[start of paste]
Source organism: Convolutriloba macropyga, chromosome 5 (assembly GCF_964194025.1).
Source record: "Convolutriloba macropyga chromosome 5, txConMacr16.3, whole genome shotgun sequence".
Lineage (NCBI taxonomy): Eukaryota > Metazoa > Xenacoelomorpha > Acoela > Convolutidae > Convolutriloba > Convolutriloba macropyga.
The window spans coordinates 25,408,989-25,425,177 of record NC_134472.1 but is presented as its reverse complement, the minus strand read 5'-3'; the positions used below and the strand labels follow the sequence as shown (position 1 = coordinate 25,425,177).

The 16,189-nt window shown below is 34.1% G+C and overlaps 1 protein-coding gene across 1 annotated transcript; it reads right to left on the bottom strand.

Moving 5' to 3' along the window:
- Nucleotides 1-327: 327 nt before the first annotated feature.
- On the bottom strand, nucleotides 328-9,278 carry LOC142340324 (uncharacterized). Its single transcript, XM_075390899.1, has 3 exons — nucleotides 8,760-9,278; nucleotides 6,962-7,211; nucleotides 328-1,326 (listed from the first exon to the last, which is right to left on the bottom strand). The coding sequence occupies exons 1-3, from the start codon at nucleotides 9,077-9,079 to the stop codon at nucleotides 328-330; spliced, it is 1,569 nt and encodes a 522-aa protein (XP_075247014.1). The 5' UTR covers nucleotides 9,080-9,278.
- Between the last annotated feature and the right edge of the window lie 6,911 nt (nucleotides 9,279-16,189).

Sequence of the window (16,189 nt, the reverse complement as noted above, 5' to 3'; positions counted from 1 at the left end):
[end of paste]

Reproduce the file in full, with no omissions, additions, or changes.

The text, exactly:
Source organism: Convolutriloba macropyga, chromosome 5 (assembly GCF_964194025.1).
Source record: "Convolutriloba macropyga chromosome 5, txConMacr16.3, whole genome shotgun sequence".
Lineage (NCBI taxonomy): Eukaryota > Metazoa > Xenacoelomorpha > Acoela > Convolutidae > Convolutriloba > Convolutriloba macropyga.
The window spans coordinates 25,408,989-25,425,177 of record NC_134472.1 but is presented as its reverse complement, the minus strand read 5'-3'; the positions used below and the strand labels follow the sequence as shown (position 1 = coordinate 25,425,177).

The 16,189-nt window shown below is 34.1% G+C and overlaps 1 protein-coding gene across 1 annotated transcript; it reads right to left on the bottom strand.

Moving 5' to 3' along the window:
- Nucleotides 1-327: 327 nt before the first annotated feature.
- On the bottom strand, nucleotides 328-9,278 carry LOC142340324 (uncharacterized). Its single transcript, XM_075390899.1, has 3 exons — nucleotides 8,760-9,278; nucleotides 6,962-7,211; nucleotides 328-1,326 (listed from the first exon to the last, which is right to left on the bottom strand). The coding sequence occupies exons 1-3, from the start codon at nucleotides 9,077-9,079 to the stop codon at nucleotides 328-330; spliced, it is 1,569 nt and encodes a 522-aa protein (XP_075247014.1). The 5' UTR covers nucleotides 9,080-9,278.
- Between the last annotated feature and the right edge of the window lie 6,911 nt (nucleotides 9,279-16,189).

Sequence of the window (16,189 nt, the reverse complement as noted above, 5' to 3'; positions counted from 1 at the left end):